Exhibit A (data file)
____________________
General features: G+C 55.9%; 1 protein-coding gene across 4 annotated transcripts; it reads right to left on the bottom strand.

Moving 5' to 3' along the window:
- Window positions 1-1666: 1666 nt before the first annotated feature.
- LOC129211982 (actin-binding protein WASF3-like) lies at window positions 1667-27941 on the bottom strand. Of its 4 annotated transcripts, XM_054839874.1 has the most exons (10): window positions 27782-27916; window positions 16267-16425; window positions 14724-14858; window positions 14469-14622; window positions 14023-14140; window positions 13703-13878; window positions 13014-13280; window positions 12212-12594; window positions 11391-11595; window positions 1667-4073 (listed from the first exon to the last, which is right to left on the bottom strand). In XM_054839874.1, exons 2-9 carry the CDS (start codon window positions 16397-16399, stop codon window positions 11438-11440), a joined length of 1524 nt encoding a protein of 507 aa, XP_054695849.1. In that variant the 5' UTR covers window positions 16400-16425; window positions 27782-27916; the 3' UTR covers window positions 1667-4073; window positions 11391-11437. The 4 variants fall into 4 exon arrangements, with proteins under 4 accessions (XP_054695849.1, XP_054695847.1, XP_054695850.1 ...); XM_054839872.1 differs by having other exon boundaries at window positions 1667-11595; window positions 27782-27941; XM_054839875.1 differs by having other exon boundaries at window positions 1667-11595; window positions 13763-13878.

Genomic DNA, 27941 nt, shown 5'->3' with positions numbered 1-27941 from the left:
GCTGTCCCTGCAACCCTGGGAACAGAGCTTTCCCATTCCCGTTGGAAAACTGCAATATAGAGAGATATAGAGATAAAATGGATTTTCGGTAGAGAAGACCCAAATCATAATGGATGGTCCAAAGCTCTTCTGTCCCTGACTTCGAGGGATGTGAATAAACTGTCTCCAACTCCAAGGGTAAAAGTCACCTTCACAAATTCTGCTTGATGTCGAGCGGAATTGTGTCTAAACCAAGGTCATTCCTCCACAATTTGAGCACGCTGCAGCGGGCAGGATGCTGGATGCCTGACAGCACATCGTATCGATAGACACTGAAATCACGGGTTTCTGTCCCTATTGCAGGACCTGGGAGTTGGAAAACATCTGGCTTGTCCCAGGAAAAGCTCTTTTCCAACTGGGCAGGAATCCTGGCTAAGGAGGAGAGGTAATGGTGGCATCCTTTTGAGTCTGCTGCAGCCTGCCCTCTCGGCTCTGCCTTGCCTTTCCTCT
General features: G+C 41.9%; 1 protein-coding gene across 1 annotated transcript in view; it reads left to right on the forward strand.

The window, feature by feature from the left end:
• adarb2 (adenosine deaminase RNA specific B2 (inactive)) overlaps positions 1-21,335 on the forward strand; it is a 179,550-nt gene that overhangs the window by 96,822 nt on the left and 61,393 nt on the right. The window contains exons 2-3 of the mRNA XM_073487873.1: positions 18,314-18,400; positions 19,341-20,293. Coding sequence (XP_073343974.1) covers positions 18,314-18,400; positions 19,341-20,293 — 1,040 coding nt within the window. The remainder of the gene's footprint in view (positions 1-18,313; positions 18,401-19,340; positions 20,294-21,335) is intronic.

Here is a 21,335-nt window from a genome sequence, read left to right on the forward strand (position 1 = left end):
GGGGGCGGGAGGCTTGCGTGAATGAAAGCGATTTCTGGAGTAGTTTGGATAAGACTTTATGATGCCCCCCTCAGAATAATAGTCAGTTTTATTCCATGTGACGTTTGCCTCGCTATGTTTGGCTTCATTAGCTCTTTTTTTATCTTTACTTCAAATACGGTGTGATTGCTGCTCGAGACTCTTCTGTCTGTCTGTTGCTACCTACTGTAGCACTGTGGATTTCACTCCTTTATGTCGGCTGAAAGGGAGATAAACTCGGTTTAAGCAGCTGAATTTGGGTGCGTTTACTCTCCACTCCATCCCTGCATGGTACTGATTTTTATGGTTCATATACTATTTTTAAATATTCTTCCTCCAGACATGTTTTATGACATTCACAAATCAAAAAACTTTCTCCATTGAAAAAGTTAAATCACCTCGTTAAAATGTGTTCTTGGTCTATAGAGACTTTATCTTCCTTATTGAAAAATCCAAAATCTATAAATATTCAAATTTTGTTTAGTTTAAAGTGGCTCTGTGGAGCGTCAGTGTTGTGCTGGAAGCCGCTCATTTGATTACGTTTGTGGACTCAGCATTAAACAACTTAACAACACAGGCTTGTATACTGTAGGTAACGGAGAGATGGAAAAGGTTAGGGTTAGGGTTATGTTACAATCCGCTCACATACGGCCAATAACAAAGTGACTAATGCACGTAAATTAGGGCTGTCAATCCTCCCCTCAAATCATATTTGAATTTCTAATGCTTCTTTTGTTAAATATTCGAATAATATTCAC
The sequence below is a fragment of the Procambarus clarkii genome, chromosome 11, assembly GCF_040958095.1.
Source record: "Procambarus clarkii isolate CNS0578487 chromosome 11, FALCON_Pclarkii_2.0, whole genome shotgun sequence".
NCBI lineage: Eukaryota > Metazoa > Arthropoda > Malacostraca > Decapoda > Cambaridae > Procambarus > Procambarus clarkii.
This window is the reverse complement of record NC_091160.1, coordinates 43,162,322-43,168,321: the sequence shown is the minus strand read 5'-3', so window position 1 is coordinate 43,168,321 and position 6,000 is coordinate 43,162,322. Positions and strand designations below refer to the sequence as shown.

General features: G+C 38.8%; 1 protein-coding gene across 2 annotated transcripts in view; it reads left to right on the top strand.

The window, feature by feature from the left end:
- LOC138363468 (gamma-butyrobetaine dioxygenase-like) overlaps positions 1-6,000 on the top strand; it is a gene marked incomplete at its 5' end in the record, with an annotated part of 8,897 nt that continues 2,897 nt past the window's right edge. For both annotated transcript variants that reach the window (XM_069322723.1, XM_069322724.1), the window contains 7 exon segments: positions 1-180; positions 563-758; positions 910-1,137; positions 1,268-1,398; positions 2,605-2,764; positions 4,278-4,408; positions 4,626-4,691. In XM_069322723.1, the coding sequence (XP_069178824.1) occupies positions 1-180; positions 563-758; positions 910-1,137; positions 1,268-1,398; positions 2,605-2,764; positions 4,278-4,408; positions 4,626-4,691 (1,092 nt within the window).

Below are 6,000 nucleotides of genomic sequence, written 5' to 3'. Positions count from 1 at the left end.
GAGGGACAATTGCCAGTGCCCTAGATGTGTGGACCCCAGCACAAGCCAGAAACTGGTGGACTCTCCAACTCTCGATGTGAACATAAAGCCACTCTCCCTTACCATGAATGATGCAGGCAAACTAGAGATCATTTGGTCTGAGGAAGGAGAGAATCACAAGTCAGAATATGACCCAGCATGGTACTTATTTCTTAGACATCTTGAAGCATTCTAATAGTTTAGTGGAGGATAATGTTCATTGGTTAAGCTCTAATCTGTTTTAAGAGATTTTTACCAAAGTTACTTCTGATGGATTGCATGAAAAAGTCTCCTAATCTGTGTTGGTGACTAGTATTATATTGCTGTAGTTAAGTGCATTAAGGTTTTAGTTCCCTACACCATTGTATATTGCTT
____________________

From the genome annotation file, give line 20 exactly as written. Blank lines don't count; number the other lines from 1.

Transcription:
GAGGGACAATTGCCAGTGCCCTAGATGTGTGGACCCCAGCACAAGCCAGAAACTGGTGGACTCTCCAACTCTCGATGTGAACATAAAGCCACTCTCCCTTACCATGAATGATGCAGGCAAACTAGAGATCATTTGGTCTGAGGAAGGAGAGAATCACAAGTCAGAATATGACCCAGCATGGTACTTATTTCTTAGACATCTTGAAGCATTCTAATAGTTTAGTGGAGGATAATGTTCATTGGTTAAGCTCTAATCTGTTTTAAGAGATTTTTACCAAAGTTACTTCTGATGGATTGCATGAAAAAGTCTCCTAATCTGTGTTGGTGACTAGTATTATATTGCTGTAGTTAAGTGCATTAAGGTTTTAGTTCCCTACACCATTGTATATTGCTT